What are the different ANSI classes?

As a non-profit organization that is responsible for the growth of standards consensus for systems, processes, apparel and products in the US, the American National Standards Institute is more commonly referred to as ANSI. The ANSI classes were created by the institute to help group and separate the varying types of high-visibility garments. The rules were implemented by an Occupational Safety and Health Administration statement in 2009, which laid out the sort of workers who would need to wear protective clothing when in the workplace. The statement put into law regulations which were previously up for interpretation and since this point, all workers defined in the statement have to wear the relevant high-visibility clothing.

How are the classes determined?

The ANSI classification of a high-vis garment is determined by the total area of high-vis material, and the safety requirements of individual situations. Put simply, the higher the ANSI class, the larger the area of high-vis material that needs to be on the garment. This is decided by the amount of risk that the workers are put under, and therefore the amount of protection and visibility that they need. For a riskier situation, you’ll need a safer garment, and therefore a higher class.

What are the different ANSI classes?

There are three different classes within the ANSI classification system in regards to high visibility garments that need to be worn by workers. These are Class 1, Class 2, and Class 3.

Class 1 ANSI Safety Vest

Class 1 garments are worn by those workers within industries of a low-risk factor. Generally, such jobs are kept well away from a roadway, and any close traffic is traveling at 25mph or below. Such jobs are typically in residential neighborhoods or in other safe areas, such as a significant distance away from roads and non-complex work environments.

Class 1 ANSI jackets are either safety orange or safety yellow in color, and are designed to protect the torso and ensure that the midriff of workers is visible; protective sleeves are not a requirement for Class 1 work environments. Class 1 garments have, at a minimum, 155 square inches of safety reflective tape. These relatively minimal requirements are in place because at such low speeds, drivers are very easily able to avoid getting into accidents with workers on the site.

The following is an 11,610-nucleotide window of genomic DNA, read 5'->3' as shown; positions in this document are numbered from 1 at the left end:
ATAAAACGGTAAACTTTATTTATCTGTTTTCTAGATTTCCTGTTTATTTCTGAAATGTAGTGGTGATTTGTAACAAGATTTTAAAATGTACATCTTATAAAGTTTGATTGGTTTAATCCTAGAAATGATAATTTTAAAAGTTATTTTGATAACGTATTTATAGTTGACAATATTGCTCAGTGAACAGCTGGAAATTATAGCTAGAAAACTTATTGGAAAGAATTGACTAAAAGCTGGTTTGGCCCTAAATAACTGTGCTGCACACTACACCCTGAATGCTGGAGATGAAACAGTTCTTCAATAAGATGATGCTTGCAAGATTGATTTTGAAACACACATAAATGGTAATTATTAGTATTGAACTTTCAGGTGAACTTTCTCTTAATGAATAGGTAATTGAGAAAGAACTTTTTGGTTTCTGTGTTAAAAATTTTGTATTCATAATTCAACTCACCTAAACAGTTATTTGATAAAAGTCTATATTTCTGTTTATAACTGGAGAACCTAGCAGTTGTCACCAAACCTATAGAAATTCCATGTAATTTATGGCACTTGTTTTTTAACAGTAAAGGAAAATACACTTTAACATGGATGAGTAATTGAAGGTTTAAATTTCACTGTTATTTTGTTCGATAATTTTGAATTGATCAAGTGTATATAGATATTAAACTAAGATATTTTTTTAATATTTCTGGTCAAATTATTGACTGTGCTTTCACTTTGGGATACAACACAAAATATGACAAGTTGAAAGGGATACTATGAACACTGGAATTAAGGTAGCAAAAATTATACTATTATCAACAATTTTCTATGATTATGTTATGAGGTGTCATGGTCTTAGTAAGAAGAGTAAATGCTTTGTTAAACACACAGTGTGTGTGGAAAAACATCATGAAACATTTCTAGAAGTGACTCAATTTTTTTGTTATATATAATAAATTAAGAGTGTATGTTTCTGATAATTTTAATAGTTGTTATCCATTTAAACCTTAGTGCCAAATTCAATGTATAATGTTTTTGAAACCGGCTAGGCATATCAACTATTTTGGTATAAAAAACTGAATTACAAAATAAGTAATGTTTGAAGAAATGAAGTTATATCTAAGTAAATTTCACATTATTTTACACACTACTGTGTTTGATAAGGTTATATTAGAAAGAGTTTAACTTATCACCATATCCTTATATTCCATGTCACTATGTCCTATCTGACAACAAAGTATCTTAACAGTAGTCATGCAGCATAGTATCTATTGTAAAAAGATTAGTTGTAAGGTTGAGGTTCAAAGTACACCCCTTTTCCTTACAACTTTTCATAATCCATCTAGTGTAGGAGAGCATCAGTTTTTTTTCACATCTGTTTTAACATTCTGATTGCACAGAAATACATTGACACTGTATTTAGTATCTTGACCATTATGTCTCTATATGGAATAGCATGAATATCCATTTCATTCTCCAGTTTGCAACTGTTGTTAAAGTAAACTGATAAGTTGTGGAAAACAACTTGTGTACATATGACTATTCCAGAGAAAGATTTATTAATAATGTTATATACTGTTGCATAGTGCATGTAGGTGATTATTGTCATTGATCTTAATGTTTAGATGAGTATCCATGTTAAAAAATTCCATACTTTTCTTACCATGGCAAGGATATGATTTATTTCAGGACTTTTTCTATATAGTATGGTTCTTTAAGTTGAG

For simple high-vis protection, check out this hook and loop vest.

Class 2 ANSI Safety Vest

Class 2 ANSI jackets are worn by those that work in areas or industries with a higher level of risk than the predecessor class. Regarding speed, any involved or nearby vehicles must be traveling at

no greater speeds than 50mph. These are designed to give a better definition of the human figure so drivers can be aware that there’s a person in the road, and are considered the minimum standard for workers at the roadside to be safe.

The types of jobs where a Class 2 high-vis garment is worn include school crossing guards, survey crews, and airport baggage handlers. As the risk is greater, these jackets are larger than Class 1 garments. They must include a minimum of 201 square inches of reflective tape, and at least 775 square inches of material in either safety orange or safety yellow.

Why not try this Class 2 compliant vest?

Class 3 ANSI Safety Vest

Class 3 ANSI safety vests are worn by those working in only the most dangerous conditions. Such workers need to be seen from viewing distances of at least 1,280 feet so high-speed drivers can avoid the workers in the case that they are in the road; from this distance, all motions across the full body need to be able to be seen.

Class 3 garments need to be worn by workers in environments where traffic is moving at an excess of 50mph. Such jobs include working on a highway, or at airports where a variety of vehicles might be moving around at high speed. The requirement for a Class 3 high-vis doesn’t just come from the speed of nearby vehicles, but Class 3 high-vis jackets should also be worn when working in dangerous weather conditions, for instance in hail or during a hurricane. Because of this, employees in the emergency relief sector and tow truck operators should also wear Class 3 garments.

Regarding material coverage, a Class 3 jacket is the largest of the three ANSI types. 1,240 inches of safety orange or safety yellow material is required as a minimum, as well as at least 310 square inches of reflective tape. Due to it needing to provide significantly more protection than the previous two types, a Class 3 jacket must have sleeves, more closely resembling a t-shirt or sweatshirt than a vest. This is so drivers can properly see the workers ahead of them and take action to avoid them.

For full protection, take a look at this Class 3 full-sleeved garment!

What products do we stock?

Build Your Own Garment stocks ANSI high-vis garments in all three classes, from 1 to 3. These include personalized high-vis garments featuring your company’s logo up to Class 2 of the ANSI standards. Alongside high-vis garments, BYOG offers a further selection of safety equipment, including hard hats and safety glasses. BYOG also offers a wide variety of non-safety clothing and equipment, including customizable company sweatshirts that go perfectly under a high-vis at a cold worksite.

If your company needs customizable high-visibility garments, get in contact with BYOG. Our expert team has years of experience in customized safety garments and can help your company in the design and creation of your own business’ apparel. BYOG’s services include creating branded goods for your company, supplying safety garments and equipment, and supporting you to make your own shirts to keep your company unified and on-brand.

If you’re interested in any of these specialized services, get in touch for a quote today – you can use our live chat, call us, request a quote or simply use our online design tool!